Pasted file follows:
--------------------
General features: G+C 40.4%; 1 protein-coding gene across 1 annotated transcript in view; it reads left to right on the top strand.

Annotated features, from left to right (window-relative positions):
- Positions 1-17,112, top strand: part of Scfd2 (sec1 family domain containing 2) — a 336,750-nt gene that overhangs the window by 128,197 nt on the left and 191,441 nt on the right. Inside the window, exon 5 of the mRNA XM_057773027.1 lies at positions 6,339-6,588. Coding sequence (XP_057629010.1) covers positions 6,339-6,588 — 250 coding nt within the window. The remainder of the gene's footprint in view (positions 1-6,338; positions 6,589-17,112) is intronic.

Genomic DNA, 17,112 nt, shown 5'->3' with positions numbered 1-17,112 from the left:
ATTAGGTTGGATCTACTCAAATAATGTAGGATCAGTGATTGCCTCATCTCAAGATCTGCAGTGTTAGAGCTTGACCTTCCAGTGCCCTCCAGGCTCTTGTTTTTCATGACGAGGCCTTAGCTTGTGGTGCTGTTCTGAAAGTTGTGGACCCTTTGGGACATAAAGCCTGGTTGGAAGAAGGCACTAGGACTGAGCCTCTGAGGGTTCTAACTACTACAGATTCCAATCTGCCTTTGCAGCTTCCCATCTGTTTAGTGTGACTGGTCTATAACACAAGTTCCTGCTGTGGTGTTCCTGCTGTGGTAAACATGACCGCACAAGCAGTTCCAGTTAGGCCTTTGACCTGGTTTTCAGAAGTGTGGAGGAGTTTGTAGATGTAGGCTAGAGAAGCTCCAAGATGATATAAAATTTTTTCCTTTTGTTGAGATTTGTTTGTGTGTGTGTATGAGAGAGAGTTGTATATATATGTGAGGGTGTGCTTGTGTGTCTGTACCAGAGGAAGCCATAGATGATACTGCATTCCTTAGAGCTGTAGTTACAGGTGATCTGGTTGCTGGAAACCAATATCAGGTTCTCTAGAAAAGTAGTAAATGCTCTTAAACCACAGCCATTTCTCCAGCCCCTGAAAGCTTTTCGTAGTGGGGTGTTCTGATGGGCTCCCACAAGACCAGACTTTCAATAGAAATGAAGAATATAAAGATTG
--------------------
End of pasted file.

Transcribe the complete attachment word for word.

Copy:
General features: G+C 40.4%; 1 protein-coding gene across 1 annotated transcript in view; it reads left to right on the top strand.

Annotated features, from left to right (window-relative positions):
- Positions 1-17,112, top strand: part of Scfd2 (sec1 family domain containing 2) — a 336,750-nt gene that overhangs the window by 128,197 nt on the left and 191,441 nt on the right. Inside the window, exon 5 of the mRNA XM_057773027.1 lies at positions 6,339-6,588. Coding sequence (XP_057629010.1) covers positions 6,339-6,588 — 250 coding nt within the window. The remainder of the gene's footprint in view (positions 1-6,338; positions 6,589-17,112) is intronic.

Genomic DNA, 17,112 nt, shown 5'->3' with positions numbered 1-17,112 from the left:
ATTAGGTTGGATCTACTCAAATAATGTAGGATCAGTGATTGCCTCATCTCAAGATCTGCAGTGTTAGAGCTTGACCTTCCAGTGCCCTCCAGGCTCTTGTTTTTCATGACGAGGCCTTAGCTTGTGGTGCTGTTCTGAAAGTTGTGGACCCTTTGGGACATAAAGCCTGGTTGGAAGAAGGCACTAGGACTGAGCCTCTGAGGGTTCTAACTACTACAGATTCCAATCTGCCTTTGCAGCTTCCCATCTGTTTAGTGTGACTGGTCTATAACACAAGTTCCTGCTGTGGTGTTCCTGCTGTGGTAAACATGACCGCACAAGCAGTTCCAGTTAGGCCTTTGACCTGGTTTTCAGAAGTGTGGAGGAGTTTGTAGATGTAGGCTAGAGAAGCTCCAAGATGATATAAAATTTTTTCCTTTTGTTGAGATTTGTTTGTGTGTGTGTATGAGAGAGAGTTGTATATATATGTGAGGGTGTGCTTGTGTGTCTGTACCAGAGGAAGCCATAGATGATACTGCATTCCTTAGAGCTGTAGTTACAGGTGATCTGGTTGCTGGAAACCAATATCAGGTTCTCTAGAAAAGTAGTAAATGCTCTTAAACCACAGCCATTTCTCCAGCCCCTGAAAGCTTTTCGTAGTGGGGTGTTCTGATGGGCTCCCACAAGACCAGACTTTCAATAGAAATGAAGAATATAAAGATTG